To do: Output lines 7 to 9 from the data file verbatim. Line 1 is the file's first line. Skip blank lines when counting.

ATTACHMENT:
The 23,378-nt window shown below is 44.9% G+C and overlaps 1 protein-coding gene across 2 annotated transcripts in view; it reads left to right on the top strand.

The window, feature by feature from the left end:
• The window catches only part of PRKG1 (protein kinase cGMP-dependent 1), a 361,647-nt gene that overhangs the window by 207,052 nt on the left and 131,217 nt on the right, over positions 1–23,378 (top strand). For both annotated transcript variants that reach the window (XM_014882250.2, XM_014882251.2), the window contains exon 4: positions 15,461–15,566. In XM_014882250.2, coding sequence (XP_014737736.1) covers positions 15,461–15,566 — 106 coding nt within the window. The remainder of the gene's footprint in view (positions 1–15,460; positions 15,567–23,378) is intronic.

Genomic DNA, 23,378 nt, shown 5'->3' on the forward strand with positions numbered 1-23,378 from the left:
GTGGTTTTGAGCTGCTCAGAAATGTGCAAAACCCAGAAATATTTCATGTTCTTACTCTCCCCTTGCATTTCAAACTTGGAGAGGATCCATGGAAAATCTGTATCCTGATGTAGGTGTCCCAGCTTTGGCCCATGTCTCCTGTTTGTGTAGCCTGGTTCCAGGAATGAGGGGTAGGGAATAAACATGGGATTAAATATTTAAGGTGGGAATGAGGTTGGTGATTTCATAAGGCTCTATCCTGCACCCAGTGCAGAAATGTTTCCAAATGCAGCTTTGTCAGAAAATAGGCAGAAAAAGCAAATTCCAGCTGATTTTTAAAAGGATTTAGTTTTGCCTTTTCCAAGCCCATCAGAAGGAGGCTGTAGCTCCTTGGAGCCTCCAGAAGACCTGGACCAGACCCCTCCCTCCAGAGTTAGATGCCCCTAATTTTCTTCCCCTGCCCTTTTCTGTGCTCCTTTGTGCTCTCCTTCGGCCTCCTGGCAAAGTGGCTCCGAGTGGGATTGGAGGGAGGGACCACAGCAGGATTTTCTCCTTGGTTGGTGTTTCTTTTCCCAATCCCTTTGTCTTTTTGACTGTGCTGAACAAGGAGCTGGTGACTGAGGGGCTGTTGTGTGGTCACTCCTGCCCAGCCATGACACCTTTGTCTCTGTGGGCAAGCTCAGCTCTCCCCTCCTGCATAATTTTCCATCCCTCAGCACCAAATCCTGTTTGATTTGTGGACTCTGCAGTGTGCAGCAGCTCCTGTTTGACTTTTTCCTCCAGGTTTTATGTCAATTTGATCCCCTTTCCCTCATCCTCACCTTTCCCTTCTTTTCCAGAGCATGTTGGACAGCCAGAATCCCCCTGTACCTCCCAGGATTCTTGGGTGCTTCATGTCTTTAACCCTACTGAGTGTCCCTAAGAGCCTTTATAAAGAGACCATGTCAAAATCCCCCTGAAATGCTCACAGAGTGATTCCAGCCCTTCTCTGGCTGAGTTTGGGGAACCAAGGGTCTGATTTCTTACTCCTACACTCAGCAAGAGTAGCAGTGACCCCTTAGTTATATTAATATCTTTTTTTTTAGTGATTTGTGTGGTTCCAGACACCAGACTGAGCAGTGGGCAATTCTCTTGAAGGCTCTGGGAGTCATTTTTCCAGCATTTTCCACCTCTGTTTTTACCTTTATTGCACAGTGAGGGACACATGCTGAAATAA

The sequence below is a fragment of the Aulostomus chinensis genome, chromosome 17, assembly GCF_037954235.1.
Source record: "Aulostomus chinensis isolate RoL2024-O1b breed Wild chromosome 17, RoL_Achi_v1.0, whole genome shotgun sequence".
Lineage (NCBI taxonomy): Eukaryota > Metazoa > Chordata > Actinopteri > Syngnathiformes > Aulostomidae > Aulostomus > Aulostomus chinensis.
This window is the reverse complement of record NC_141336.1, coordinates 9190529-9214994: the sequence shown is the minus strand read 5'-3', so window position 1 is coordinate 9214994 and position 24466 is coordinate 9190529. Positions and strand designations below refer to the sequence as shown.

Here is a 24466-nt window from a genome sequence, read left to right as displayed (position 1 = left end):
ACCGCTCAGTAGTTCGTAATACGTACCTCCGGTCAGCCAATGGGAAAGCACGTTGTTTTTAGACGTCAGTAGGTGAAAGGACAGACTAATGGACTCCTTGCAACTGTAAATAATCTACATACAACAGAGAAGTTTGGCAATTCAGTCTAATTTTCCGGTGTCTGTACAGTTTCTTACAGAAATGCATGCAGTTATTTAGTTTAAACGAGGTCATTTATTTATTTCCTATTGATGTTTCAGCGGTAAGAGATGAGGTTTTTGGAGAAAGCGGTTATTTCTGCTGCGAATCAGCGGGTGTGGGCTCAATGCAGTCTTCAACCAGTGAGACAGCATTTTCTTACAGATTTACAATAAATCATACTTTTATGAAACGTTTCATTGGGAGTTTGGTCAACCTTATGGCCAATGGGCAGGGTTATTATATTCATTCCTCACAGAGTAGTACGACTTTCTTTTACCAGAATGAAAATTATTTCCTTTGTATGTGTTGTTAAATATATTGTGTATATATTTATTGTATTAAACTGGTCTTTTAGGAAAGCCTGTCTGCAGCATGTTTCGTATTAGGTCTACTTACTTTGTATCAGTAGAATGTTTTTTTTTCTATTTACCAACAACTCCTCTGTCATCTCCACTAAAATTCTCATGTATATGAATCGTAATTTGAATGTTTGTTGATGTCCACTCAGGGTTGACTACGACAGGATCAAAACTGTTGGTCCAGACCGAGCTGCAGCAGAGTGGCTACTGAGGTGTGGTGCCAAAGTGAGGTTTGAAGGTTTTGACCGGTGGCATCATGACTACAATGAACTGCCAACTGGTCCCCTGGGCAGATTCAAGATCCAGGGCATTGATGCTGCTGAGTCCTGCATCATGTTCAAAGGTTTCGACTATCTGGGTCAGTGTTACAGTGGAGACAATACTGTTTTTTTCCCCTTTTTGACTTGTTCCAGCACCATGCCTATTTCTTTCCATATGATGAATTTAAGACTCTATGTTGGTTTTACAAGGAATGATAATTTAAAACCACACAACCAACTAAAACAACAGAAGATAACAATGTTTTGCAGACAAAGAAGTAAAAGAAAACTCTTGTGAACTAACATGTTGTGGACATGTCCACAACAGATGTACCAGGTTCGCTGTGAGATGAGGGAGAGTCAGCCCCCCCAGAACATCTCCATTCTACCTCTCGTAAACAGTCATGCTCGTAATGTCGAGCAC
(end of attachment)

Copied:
Source record: "Aulostomus chinensis isolate RoL2024-O1b breed Wild chromosome 17, RoL_Achi_v1.0, whole genome shotgun sequence".
Lineage (NCBI taxonomy): Eukaryota > Metazoa > Chordata > Actinopteri > Syngnathiformes > Aulostomidae > Aulostomus > Aulostomus chinensis.
This window is the reverse complement of record NC_141336.1, coordinates 9190529-9214994: the sequence shown is the minus strand read 5'-3', so window position 1 is coordinate 9214994 and position 24466 is coordinate 9190529. Positions and strand designations below refer to the sequence as shown.